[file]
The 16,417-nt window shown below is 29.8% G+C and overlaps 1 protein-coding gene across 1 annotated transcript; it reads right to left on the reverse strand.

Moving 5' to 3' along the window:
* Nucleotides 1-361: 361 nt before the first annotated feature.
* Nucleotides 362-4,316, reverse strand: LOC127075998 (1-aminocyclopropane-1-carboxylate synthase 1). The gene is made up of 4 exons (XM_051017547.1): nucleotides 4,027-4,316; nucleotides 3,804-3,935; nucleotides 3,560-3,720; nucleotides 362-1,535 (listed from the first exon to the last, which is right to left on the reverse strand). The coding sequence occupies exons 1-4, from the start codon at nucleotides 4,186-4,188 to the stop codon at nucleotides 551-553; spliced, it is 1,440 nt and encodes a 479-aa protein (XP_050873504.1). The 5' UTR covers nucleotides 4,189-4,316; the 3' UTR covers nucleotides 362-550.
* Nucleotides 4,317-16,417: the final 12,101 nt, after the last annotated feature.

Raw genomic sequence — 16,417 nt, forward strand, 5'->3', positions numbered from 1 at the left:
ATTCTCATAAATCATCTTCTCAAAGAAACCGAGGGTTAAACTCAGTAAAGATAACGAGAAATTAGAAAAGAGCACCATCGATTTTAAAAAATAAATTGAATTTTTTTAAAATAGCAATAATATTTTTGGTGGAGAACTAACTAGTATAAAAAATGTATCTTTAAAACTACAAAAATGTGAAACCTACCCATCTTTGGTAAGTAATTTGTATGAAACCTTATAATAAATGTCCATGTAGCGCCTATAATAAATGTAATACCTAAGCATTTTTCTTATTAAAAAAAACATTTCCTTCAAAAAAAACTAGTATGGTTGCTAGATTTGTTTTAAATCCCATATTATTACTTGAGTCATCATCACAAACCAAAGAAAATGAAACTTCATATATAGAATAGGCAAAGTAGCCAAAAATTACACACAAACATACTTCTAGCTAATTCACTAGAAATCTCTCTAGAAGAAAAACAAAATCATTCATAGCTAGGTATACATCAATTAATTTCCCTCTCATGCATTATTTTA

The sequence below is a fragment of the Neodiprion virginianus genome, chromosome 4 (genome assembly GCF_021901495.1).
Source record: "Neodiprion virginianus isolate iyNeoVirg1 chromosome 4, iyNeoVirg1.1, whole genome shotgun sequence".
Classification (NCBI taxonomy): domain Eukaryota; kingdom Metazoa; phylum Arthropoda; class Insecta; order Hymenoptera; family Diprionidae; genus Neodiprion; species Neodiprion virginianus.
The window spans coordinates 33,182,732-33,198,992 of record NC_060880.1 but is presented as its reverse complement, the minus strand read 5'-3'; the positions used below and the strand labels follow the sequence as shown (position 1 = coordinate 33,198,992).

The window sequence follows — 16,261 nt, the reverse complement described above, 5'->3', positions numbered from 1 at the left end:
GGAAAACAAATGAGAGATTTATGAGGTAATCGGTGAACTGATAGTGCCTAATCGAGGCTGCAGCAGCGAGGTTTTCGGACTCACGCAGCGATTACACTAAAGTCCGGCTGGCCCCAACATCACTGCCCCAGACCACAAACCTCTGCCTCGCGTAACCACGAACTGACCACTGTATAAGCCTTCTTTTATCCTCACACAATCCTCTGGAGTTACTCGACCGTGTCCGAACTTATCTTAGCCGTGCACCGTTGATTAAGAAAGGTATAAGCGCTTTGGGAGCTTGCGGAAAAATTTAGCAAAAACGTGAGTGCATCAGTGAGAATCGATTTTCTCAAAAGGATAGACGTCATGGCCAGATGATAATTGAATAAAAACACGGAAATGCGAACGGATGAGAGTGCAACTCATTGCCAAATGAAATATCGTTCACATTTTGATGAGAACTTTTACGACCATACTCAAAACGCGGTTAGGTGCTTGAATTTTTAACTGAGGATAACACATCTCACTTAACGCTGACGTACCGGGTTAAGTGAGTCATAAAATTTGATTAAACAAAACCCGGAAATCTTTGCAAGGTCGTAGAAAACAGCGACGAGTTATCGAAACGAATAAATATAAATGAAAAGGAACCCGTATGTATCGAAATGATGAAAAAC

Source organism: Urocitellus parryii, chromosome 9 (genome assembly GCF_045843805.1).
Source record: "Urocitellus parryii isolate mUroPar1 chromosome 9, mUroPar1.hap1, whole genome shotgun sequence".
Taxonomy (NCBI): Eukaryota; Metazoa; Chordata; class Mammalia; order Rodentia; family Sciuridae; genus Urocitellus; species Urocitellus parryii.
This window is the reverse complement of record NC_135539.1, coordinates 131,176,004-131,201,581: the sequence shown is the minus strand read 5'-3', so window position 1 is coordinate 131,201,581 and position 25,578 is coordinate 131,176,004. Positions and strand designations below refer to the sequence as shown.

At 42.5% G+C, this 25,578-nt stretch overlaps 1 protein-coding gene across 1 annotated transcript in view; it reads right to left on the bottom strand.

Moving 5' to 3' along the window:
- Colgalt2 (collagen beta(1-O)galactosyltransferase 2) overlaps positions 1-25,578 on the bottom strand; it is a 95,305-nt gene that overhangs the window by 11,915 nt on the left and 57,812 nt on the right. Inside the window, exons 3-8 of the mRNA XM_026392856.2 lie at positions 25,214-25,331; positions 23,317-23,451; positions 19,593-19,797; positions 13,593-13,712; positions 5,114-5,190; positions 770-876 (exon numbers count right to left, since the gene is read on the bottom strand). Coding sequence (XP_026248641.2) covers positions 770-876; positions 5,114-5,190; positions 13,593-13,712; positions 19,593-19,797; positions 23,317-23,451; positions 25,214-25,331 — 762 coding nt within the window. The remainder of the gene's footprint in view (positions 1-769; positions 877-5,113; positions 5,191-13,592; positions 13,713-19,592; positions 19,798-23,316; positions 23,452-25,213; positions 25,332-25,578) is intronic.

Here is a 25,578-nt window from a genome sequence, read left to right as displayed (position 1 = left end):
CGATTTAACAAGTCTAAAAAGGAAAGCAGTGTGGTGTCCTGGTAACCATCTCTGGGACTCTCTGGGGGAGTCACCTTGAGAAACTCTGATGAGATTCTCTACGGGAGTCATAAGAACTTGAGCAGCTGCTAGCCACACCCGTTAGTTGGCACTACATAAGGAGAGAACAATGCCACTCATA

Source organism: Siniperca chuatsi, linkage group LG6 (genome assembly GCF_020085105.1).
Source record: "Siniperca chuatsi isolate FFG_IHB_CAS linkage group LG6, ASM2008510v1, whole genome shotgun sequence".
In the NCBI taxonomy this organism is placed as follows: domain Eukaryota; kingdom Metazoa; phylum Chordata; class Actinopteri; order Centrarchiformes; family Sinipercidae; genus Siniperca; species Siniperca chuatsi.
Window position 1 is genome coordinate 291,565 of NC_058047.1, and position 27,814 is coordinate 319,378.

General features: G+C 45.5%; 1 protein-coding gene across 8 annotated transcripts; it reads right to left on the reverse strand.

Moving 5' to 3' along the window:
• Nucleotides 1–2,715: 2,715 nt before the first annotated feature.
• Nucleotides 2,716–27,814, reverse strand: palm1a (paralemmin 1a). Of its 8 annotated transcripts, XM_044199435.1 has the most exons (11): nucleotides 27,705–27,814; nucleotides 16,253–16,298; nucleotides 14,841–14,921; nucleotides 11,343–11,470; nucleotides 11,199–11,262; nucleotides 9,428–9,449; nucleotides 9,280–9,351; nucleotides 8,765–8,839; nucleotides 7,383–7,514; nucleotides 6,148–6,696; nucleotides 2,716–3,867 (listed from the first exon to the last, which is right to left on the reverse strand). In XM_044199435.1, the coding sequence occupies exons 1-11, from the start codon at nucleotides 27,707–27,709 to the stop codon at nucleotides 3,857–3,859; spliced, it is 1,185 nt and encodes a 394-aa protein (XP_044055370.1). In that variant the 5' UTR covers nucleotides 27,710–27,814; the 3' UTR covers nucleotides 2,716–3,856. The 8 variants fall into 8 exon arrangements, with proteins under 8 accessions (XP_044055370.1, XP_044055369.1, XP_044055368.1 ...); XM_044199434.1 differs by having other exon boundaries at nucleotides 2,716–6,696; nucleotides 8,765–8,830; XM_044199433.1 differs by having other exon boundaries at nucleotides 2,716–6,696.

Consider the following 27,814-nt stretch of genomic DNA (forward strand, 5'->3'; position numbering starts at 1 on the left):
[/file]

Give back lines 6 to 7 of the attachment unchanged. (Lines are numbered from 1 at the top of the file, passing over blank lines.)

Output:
Raw genomic sequence — 16,417 nt, forward strand, 5'->3', positions numbered from 1 at the left:
ATTCTCATAAATCATCTTCTCAAAGAAACCGAGGGTTAAACTCAGTAAAGATAACGAGAAATTAGAAAAGAGCACCATCGATTTTAAAAAATAAATTGAATTTTTTTAAAATAGCAATAATATTTTTGGTGGAGAACTAACTAGTATAAAAAATGTATCTTTAAAACTACAAAAATGTGAAACCTACCCATCTTTGGTAAGTAATTTGTATGAAACCTTATAATAAATGTCCATGTAGCGCCTATAATAAATGTAATACCTAAGCATTTTTCTTATTAAAAAAAACATTTCCTTCAAAAAAAACTAGTATGGTTGCTAGATTTGTTTTAAATCCCATATTATTACTTGAGTCATCATCACAAACCAAAGAAAATGAAACTTCATATATAGAATAGGCAAAGTAGCCAAAAATTACACACAAACATACTTCTAGCTAATTCACTAGAAATCTCTCTAGAAGAAAAACAAAATCATTCATAGCTAGGTATACATCAATTAATTTCCCTCTCATGCATTATTTTA